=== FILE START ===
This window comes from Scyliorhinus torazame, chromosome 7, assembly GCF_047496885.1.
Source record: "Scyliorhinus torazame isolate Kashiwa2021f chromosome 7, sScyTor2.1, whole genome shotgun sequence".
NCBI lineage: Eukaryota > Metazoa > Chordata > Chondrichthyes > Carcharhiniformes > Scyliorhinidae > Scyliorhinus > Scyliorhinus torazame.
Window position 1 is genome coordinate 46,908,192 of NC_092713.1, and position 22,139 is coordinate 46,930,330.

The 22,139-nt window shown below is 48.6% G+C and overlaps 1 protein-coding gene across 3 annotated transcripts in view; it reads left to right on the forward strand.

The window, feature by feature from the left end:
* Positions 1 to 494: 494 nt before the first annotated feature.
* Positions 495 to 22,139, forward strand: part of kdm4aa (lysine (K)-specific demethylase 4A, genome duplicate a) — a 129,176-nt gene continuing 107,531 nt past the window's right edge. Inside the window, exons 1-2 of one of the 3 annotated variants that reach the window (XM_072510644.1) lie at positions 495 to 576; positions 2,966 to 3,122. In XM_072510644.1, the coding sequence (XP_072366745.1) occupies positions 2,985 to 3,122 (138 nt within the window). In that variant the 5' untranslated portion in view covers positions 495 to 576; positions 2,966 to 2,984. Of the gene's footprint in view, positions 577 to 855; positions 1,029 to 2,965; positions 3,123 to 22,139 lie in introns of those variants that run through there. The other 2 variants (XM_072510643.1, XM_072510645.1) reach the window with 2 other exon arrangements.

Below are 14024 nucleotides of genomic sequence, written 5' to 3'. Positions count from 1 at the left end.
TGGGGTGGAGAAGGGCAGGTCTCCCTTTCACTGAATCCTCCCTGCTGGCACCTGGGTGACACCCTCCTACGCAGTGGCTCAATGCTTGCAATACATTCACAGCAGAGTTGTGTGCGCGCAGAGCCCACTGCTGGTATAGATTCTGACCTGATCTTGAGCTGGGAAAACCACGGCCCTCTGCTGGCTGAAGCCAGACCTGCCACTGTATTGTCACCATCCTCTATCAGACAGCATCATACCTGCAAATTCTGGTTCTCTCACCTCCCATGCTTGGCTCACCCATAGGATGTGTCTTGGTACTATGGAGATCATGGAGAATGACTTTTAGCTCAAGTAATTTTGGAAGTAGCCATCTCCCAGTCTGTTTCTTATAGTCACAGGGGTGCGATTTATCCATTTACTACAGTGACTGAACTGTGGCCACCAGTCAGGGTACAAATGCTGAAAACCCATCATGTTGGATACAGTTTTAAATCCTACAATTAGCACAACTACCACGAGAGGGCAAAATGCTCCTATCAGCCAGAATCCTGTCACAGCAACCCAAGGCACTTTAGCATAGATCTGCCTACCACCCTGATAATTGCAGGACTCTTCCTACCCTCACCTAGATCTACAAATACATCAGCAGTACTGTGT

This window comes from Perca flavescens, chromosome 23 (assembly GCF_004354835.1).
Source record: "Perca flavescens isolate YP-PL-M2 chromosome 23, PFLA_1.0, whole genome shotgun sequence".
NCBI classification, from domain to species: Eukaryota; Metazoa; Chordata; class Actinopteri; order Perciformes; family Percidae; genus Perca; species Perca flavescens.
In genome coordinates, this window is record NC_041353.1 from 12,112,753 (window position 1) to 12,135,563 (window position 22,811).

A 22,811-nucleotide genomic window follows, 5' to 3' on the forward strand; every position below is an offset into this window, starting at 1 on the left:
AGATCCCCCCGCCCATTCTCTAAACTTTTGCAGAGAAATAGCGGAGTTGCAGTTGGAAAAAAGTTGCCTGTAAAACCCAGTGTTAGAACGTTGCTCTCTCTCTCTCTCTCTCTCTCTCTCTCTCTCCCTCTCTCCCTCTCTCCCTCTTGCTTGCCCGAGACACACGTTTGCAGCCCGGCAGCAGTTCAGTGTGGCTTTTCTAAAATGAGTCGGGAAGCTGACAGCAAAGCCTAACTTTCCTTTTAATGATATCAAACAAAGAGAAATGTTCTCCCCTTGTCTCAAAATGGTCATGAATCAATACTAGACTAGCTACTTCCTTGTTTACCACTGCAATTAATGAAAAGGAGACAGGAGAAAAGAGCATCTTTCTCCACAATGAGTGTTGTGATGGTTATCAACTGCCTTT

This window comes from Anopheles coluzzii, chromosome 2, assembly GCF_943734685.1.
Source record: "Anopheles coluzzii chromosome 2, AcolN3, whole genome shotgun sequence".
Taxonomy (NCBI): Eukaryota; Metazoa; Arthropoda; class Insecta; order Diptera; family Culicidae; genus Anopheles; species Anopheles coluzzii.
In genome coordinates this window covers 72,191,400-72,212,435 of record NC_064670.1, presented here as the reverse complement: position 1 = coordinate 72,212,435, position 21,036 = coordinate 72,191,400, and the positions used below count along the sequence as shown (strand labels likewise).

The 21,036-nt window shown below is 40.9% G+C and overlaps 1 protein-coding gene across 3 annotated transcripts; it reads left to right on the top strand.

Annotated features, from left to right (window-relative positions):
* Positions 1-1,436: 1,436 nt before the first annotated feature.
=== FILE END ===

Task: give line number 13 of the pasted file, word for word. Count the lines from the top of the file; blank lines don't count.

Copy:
NCBI classification, from domain to species: Eukaryota; Metazoa; Chordata; class Actinopteri; order Perciformes; family Percidae; genus Perca; species Perca flavescens.